Post-Flight Debrief

Michel Masson • 28 January 2021
in community Rotorcraft
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Post-flight de-briefing can lead to significant improvements in pilot safety and proficiency. In both the video and this article you will see and hear from pilot and instructor Mona Seeberger what she has learned about post-flight debriefing and walkaround – why’s its important, what to cover and lots of other useful tips to you learn and develop your pilots skills.

Why debrief?

Debriefing is important to identify things that went wrong or not as planned during the flight: any issues or emergencies, as well as planned and unplanned decisions. Debriefing also includes reviewing performance, competences and things that went particularly well or that you are particularly content about or pride of. 

Replay, review and debrief your flight, share your experience with others and report any incident. See the article From Take-Off to Landing published in the EASA Rotorcraft Community.

Flight recorders allow better debrief of the flight and detect possible issues. A Flight Recorder is any system dedicated for recording data and/or audio or images, installed on board the helicopter (not portable) and continuously recording from take-off to landing. Flight Recorders are mandatory for heavier aircraft and recommended for lighter aircraft. Refer to the article Flight Recorders for Light Helicopters published in the EASA Rotorcraft Community.

What to debrief?

Replay the flight mentally and compare the plan with the actual flight, looking possible deviations.

The plan is a guide for action. It should be modified as the situation requires. Press-on-it or Get-there-itis (the desire to try and reach your destination no matter what the circumstances and the resistance to adapt plan when the conditions would require so) is a powerful bias that can lead to accidents.

Interestingly, the aspects to address in pre-flight planning can also be used to guide post-flight debriefing.

And the good news is that there are plenty of pre-flight planning aids and checklists (in paper or electronic format) you can therefore also use for the debriefing, for instance:

You could also structure the debriefing following the approach taken in the article From Take-Off to Landing published in the EASA Rotorcraft Community.

Guiding questions

Ask yourself - What have I learned in this flight? What new have I noticed? How different was this flight compared to previous flights? How comfortable was I during the flight? Were there episodes of pressure and stress? Did I take risks? What wrong could have happened and what prevented this from happening? Did I take appropriate actions or was it only due to chance? Was I in control of the situation?  What will I do differently or better in my next flights?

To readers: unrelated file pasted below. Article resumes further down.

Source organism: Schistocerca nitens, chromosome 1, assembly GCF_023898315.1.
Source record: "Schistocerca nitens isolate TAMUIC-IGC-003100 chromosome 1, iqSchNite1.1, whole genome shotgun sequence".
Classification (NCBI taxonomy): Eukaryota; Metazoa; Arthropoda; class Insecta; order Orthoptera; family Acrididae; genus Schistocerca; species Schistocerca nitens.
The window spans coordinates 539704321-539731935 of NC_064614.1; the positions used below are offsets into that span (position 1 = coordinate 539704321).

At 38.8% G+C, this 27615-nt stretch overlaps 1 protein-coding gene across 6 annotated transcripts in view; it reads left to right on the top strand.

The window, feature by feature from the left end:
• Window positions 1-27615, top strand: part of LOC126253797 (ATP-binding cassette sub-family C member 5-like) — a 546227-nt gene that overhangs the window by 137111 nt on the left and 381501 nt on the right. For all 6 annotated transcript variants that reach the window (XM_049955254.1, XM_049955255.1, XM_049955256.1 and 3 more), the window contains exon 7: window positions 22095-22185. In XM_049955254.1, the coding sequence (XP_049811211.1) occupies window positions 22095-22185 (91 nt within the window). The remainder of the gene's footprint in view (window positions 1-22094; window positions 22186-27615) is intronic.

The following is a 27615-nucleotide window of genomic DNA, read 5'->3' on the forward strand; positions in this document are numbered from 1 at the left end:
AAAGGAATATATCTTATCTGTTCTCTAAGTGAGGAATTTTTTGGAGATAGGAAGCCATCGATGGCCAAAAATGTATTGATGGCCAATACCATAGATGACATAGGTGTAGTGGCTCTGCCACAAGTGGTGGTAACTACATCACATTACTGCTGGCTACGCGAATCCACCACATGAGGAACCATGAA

Post-flight debrief is also a good way to develop and maintain flying skills, especially cognitive and tactical skills such as decision making, communication, navigation, fuel management, risk management and Threat and Error Management (TEM).  

On TEM, refer for instance to the EHEST Leaflet HE 8 The Principles of Threat and Error Management for Helicopter Pilots, Instructors and Organisations and the EASA Helicopter Flight Instructor Guide, Part 1, page 62.

When to debrief?

Immediately after landing. This can help you to remember the flight with a better accuracy.

Evaluate and improve

  • Report technical problems and occurrences.
  • Pilots of all experience levels can evaluate their performance, identify errors and define and improvements for the next flights.
  • In your next flight, remember to use checklists. Checklists provide important verifications and actions and allow preventing, detecting and correcting errors that are difficult to catch otherwise. Read the checklists aloud and mind the checks and actions you make!

Post-flight walkaround – Secure and protect the aircraft

At the end of the flight, park the helicopter where it does not interfere with other aircraft and is not a hazard to people, especially during shut down.

Let the engine and other parts cool down before the walkaround and visual inspections.

Before leaving the helicopter, make sure to secure it safely.

Cover the aircraft if it won’t be used it for some time.

CAUTION: Beware that certain systems, parts and components like the engine and the exhaust system take time to cool down. Do NOT touch or cover hot parts and surfaces!

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